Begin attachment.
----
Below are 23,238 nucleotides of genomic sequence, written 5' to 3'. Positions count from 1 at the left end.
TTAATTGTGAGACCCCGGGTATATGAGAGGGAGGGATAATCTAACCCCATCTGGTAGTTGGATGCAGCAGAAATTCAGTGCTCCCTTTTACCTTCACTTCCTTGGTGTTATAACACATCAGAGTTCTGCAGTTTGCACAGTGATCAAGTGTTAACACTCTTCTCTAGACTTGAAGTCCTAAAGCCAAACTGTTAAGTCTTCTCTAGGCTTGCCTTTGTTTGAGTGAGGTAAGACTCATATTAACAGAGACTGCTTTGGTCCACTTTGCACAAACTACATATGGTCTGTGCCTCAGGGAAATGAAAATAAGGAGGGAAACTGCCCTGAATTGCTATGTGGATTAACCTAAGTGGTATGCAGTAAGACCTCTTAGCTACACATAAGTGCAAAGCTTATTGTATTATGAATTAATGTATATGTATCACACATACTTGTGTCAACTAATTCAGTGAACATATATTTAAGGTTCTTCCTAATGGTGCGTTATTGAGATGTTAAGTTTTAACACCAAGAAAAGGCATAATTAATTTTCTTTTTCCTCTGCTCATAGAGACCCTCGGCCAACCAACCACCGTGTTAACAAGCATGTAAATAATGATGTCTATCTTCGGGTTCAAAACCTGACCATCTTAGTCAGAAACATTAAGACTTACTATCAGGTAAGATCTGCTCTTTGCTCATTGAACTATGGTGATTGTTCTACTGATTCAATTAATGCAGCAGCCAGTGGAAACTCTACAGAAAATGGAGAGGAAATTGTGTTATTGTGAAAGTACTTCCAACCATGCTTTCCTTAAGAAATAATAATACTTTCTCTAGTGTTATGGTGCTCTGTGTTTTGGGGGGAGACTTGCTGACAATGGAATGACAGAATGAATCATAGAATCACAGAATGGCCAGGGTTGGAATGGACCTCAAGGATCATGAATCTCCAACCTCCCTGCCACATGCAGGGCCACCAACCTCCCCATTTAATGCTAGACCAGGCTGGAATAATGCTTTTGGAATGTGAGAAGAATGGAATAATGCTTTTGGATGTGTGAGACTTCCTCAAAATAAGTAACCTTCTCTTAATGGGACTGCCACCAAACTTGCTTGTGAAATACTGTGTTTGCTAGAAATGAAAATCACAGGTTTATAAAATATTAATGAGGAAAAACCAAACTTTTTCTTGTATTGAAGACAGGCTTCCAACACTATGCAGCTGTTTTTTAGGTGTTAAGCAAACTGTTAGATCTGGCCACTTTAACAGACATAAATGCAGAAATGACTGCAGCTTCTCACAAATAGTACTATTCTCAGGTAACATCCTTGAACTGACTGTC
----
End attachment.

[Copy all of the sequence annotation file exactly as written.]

Below are 23,238 nucleotides of genomic sequence, written 5' to 3'. Positions count from 1 at the left end.
TTAATTGTGAGACCCCGGGTATATGAGAGGGAGGGATAATCTAACCCCATCTGGTAGTTGGATGCAGCAGAAATTCAGTGCTCCCTTTTACCTTCACTTCCTTGGTGTTATAACACATCAGAGTTCTGCAGTTTGCACAGTGATCAAGTGTTAACACTCTTCTCTAGACTTGAAGTCCTAAAGCCAAACTGTTAAGTCTTCTCTAGGCTTGCCTTTGTTTGAGTGAGGTAAGACTCATATTAACAGAGACTGCTTTGGTCCACTTTGCACAAACTACATATGGTCTGTGCCTCAGGGAAATGAAAATAAGGAGGGAAACTGCCCTGAATTGCTATGTGGATTAACCTAAGTGGTATGCAGTAAGACCTCTTAGCTACACATAAGTGCAAAGCTTATTGTATTATGAATTAATGTATATGTATCACACATACTTGTGTCAACTAATTCAGTGAACATATATTTAAGGTTCTTCCTAATGGTGCGTTATTGAGATGTTAAGTTTTAACACCAAGAAAAGGCATAATTAATTTTCTTTTTCCTCTGCTCATAGAGACCCTCGGCCAACCAACCACCGTGTTAACAAGCATGTAAATAATGATGTCTATCTTCGGGTTCAAAACCTGACCATCTTAGTCAGAAACATTAAGACTTACTATCAGGTAAGATCTGCTCTTTGCTCATTGAACTATGGTGATTGTTCTACTGATTCAATTAATGCAGCAGCCAGTGGAAACTCTACAGAAAATGGAGAGGAAATTGTGTTATTGTGAAAGTACTTCCAACCATGCTTTCCTTAAGAAATAATAATACTTTCTCTAGTGTTATGGTGCTCTGTGTTTTGGGGGGAGACTTGCTGACAATGGAATGACAGAATGAATCATAGAATCACAGAATGGCCAGGGTTGGAATGGACCTCAAGGATCATGAATCTCCAACCTCCCTGCCACATGCAGGGCCACCAACCTCCCCATTTAATGCTAGACCAGGCTGGAATAATGCTTTTGGAATGTGAGAAGAATGGAATAATGCTTTTGGATGTGTGAGACTTCCTCAAAATAAGTAACCTTCTCTTAATGGGACTGCCACCAAACTTGCTTGTGAAATACTGTGTTTGCTAGAAATGAAAATCACAGGTTTATAAAATATTAATGAGGAAAAACCAAACTTTTTCTTGTATTGAAGACAGGCTTCCAACACTATGCAGCTGTTTTTTAGGTGTTAAGCAAACTGTTAGATCTGGCCACTTTAACAGACATAAATGCAGAAATGACTGCAGCTTCTCACAAATAGTACTATTCTCAGGTAACATCCTTGAACTGACTGTC